An NHS trust has been asked why it introduced a new high-tech system that allows staff to carry out video monitoring of mental health service-users in their bedrooms while they are sleeping, without securing their consent.
The actions of Camden and Islington NHS Foundation Trust (CINFT) on one of its women’s wards have sparked fresh concerns about the use of covert surveillance by mental health service-providers.
The Oxevision monitoring system is being used by an increasing number of NHS trusts across the country to monitor patients’ vital signs and behaviour using an optical sensor.
But the system also allows round-the-clock video surveillance of the service-user’s bedroom.
The concerns about Oxevision have been raised by a group of mental health service-users in Camden, north London, after the alarm was raise by one of their members, who had spent time on the ward.
She told fellow members of Camden Borough User Group (CBUG) at a meeting that she initially had no idea that she was being recorded on video while she slept.
The meeting – attended by CINFT’s medical director – heard that the trust had consulted with a small number of service-users before introducing Oxevision, but that it had failed to warn them about the video feed.
The trust also failed to mention in the information leaflet and poster that it issued to service-users that the video footage would be recorded.
Following the concerns raised by CBUG, the pilot scheme has been put on hold in the CINFT ward.
But there are concerns that some of the many other mental health trusts that use Oxevision may also have failed to secure consent for the video element of the system.
The Oxevision system allows staff to keep track of the service-user’s pulse and breathing rate, if they are trying to leave their bed, or if someone else has unexpectedly entered their room.
But the system also includes a live video-feed of the patient, which is recorded and kept for 24 hours before being deleted, although Oxehealth says staff can only access up to 15 seconds of live video-feed at a time and only during a “vital signs observation”.
In a statement, CBUG said it had “many concerns about the safety and ethics of this system” and was particularly concerned about the implications for the “sexual safety” of service-users.
CBUG said it was concerned that Oxevision was installed on one of the trust’s wards as a pilot without key local service-user groups being made aware of it.
It added: “The patient information leaflet and poster contained no mention of the 24/7 video recording of the room and the few patients that were originally consulted about the pilot of Oxevision did not know about the video recording element of it.
“As far as we are aware, consent was not consistently obtained from patients, who were being covertly recorded as part of this pilot programme on the ward.”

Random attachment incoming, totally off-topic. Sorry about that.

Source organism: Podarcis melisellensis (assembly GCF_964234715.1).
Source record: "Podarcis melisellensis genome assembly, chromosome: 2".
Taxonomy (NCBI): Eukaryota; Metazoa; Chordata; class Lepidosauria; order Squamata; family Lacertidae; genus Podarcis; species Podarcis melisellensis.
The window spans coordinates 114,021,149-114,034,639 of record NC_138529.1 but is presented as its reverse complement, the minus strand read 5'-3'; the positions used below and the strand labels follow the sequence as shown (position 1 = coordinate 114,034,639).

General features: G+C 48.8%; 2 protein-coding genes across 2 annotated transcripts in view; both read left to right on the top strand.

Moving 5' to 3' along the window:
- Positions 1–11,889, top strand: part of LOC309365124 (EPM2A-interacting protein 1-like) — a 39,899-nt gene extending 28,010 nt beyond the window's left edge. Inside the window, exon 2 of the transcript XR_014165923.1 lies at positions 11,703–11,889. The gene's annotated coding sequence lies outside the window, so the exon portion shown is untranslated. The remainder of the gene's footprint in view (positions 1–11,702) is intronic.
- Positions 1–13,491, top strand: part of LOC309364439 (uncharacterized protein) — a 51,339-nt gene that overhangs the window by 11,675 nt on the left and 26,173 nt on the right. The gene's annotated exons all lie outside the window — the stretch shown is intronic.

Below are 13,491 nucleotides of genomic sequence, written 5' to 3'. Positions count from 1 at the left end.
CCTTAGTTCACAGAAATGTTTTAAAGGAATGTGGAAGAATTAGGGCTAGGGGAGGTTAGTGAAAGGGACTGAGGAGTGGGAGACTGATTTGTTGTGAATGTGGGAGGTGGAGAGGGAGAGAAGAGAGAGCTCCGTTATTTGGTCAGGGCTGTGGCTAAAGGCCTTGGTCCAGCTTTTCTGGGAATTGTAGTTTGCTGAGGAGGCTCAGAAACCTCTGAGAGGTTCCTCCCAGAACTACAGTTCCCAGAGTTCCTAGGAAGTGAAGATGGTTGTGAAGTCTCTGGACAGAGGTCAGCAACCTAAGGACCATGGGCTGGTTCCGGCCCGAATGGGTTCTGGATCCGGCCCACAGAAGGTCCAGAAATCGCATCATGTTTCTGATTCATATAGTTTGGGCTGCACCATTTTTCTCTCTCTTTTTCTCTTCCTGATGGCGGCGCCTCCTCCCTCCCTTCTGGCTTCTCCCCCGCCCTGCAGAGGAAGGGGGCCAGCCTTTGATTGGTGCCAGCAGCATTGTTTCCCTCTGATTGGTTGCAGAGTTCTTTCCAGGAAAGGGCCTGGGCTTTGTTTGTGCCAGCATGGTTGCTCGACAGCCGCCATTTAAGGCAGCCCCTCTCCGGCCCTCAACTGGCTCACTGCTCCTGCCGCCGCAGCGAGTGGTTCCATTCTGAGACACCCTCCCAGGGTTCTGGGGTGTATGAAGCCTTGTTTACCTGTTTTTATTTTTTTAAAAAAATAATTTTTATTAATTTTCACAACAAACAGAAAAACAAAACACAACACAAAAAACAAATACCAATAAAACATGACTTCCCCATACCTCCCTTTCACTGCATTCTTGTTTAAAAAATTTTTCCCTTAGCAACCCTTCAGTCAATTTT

Disability News Service (DNS) understands that although some CBUG members are supportive of the Oxevision scheme – including the video element – because it can mean being interrupted less often by staff at night, others are strongly opposed to the idea of video surveillance.
The National Survivor User Network (NSUN) said it shared CBUG’s serious concerns and said the lack of transparency about video monitoring was “deeply concerning” and that such covert surveillance was “not a shortcut to patient safety”.
Mary Sadid, policy officer at NSUN, said: “Surveillance is a restrictive practice and its use demands serious scrutiny.”
She said NSUN was particularly concerned that Oxevision, and its surveillance methods, were being promoted as part of the NHS Innovation Accelerator, the same programme that supported the controversial Serenity Integrated Mentoring (SIM) scheme.
Sadid said: “Blanket surveillance is never okay, and especially not as a solution to inadequate staffing levels.
“Whilst some service users may experience positive outcomes as a result of surveillance-based monitoring, this can never justify non-consensual 24/7 blanket surveillance.
“Consent needs to be specific, individual, informed and ongoing.”
She pointed out that the Care Quality Commission does not authorise the use of what it calls “covert intrusive surveillance”.
She added: “It should not be down to service-users to ensure their rights and safety are upheld by care-providers, as we saw with the StopSIM campaign.
“Oxevision is part of a wider trend in securitisation of health.
“Along with increased policing presence in mental health and practices like the use of body-worn cameras by care staff, we are seeing ethically questionable practices that may be sources of harm introduced under the guise of safety.”
NSUN has already submitted evidence to the ongoing inquiry by parliament’s joint committee on human rights into protecting human rights in care settings.